The Knicks handled P.J. Washington and Terry Rozier in the second half—only 31 points allowed—to take home their seventh straight victory.

A second-half rally from the New York Knicks (32-27) enabled them to conquer the Charlotte Hornets (28-29) on Tuesday, 109-97. This victory extends New York’s current win streak to seven, their largest of the season to this point. It was an affair that heavily featured the three-point shot—both teams combined for 34 treys and shot them with excellent accuracy to boot. New York went 18-for-45 (40%) from deep while the Hornets saw 16 of their 39 threes (41%) find the bottom of the net.

P.J. Washington led the way on offense for a depleted Hornets squad, dropping 26 points in 35 minutes off the pine. The Knicks, on the other hand, received scoring contributions from up and down the lineup, as five players tallied at least 16. R.J. Barrett topped all New Yorkers with 24.

Immanuel Quickley is back

Over the past five games heading into tonight, Quickley averaged just 5.2 points in 12 minutes per game. There were indications that the neophyte finally hit the rookie wall—his shot wasn’t falling, and his minutes evaporated as a result. However, the Kentucky product put much of the qualms surrounding his recent play to rest with perhaps one of his best performances as an NBA player.

In a game where All-Star Julius Randle didn’t perform up to par for his standards, the Knicks received a much-needed scoring punch from their first-year playmaker. Quickley’s first half stood out as particularly spectacular—he scored 17 points in 12 minutes and nailed five of his six shots, including all but one of four three-pointers. But it wasn’t just the stat sheet that highlighted Quickley’s resurgent play—he produced with the palpable swagger and bravado that’s been noticeably absent during the past few weeks.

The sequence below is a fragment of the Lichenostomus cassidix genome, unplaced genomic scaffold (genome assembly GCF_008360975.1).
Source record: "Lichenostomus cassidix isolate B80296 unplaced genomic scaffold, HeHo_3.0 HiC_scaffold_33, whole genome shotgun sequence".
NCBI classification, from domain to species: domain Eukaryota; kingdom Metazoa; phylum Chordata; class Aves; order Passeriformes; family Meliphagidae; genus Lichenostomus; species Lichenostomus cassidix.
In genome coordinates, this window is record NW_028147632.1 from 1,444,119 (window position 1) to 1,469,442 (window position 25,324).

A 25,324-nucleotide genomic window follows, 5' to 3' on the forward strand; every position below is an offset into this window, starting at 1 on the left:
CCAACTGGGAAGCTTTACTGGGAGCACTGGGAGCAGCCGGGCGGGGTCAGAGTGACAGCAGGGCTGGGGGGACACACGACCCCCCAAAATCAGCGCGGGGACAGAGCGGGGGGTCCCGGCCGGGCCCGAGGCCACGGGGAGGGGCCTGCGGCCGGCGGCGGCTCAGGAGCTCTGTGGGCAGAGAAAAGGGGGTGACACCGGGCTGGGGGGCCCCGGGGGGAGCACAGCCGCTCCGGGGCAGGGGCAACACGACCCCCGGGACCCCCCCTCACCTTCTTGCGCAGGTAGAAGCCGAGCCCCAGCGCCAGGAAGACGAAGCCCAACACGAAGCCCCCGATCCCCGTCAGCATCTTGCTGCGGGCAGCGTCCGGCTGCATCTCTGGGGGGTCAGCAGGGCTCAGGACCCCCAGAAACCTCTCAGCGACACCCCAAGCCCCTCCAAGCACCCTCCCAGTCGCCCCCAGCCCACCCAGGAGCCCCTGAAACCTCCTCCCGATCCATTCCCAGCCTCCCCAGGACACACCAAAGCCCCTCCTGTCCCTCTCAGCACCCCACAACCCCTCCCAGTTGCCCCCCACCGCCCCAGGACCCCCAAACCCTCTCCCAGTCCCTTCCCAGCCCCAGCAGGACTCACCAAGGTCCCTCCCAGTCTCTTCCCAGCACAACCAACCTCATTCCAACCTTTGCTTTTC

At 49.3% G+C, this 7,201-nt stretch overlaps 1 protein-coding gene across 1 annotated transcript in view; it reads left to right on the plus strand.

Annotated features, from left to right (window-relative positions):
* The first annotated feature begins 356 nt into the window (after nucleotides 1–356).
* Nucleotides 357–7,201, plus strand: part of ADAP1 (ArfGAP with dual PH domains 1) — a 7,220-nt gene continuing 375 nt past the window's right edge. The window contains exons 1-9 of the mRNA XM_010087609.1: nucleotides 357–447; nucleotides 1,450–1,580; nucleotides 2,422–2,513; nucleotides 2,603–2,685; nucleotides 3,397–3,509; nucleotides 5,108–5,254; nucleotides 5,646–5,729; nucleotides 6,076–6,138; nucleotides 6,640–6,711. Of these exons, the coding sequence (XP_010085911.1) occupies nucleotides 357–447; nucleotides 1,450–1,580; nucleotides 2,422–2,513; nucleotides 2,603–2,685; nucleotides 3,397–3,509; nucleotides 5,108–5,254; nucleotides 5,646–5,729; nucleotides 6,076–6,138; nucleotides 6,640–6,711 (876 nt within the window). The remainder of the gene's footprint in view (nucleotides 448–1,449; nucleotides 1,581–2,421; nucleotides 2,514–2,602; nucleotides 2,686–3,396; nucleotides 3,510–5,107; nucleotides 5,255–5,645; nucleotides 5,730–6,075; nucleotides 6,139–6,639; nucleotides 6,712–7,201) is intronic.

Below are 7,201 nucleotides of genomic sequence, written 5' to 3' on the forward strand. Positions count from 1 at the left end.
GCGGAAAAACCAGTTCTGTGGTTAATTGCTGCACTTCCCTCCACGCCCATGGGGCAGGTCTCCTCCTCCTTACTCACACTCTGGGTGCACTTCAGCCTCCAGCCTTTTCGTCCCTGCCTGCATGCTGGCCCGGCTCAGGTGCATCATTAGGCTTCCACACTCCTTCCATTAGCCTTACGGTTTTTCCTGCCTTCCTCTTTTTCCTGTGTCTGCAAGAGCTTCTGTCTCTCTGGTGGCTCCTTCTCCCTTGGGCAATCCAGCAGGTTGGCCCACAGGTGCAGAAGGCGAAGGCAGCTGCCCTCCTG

Such a standout night for Quickley should do wonders for his confidence. Youngsters are prone to get caught up in mental gymnastics regarding sub-par shooting stretches—props to the rookie for rebounding from a rough stretch scoring-wise. Additionally, Quickley’s torching of the Hornets undoubtedly caught the attention of Tom Thibodeau as well. It’s reasonable to presume Quickley will see an uptick in playing time. Here’s to hoping the Knicks enter the stretch run of this season with their rookie at the top of his game.

Bounce-back second half from R.J. Barrett

At the halftime break, Barrett was in a rut. Shooting 1-for-8 from the field in the first two quarters, he could not find the range from inside or out—the Canadian fired up several airballs that likely gave Knicks fans flashbacks of his early-season hardships. With that said, Barrett is a different player than he was back in December or January, a notion accentuated by how he performed in the third quarter.

Barrett singlehandedly guided New York to a fruitful third period in which they handily outscored Charlotte 31-16. Of New York’s 31 points, Barrett himself accounted for 18—or 56% of them. Just twelves minutes removed from a paltry 1-for-8 showing, he was up to 21 points while connecting on seven of his 15 attempts. Barrett’s three-level scoring chops came alive to devastate the Hornets—he buried just about everything he looked at, from standstill threes to pull-up mid-rangers.

As is the case with most pros too young to drink alcohol, consistency is an area of focus and improvement for Barrett. The spells of inefficiency must become few and far between for All-Star nods to come his way. Despite this, Barrett’s late-game heroics are a glimpse at the kind of player he is trending toward and can become. A game-changing, Swiss Army knife offensive creator able to shoulder the scoring load and lead his team to wins.

The Knicks are back at it tomorrow at home again with the Atlanta Hawks in town.


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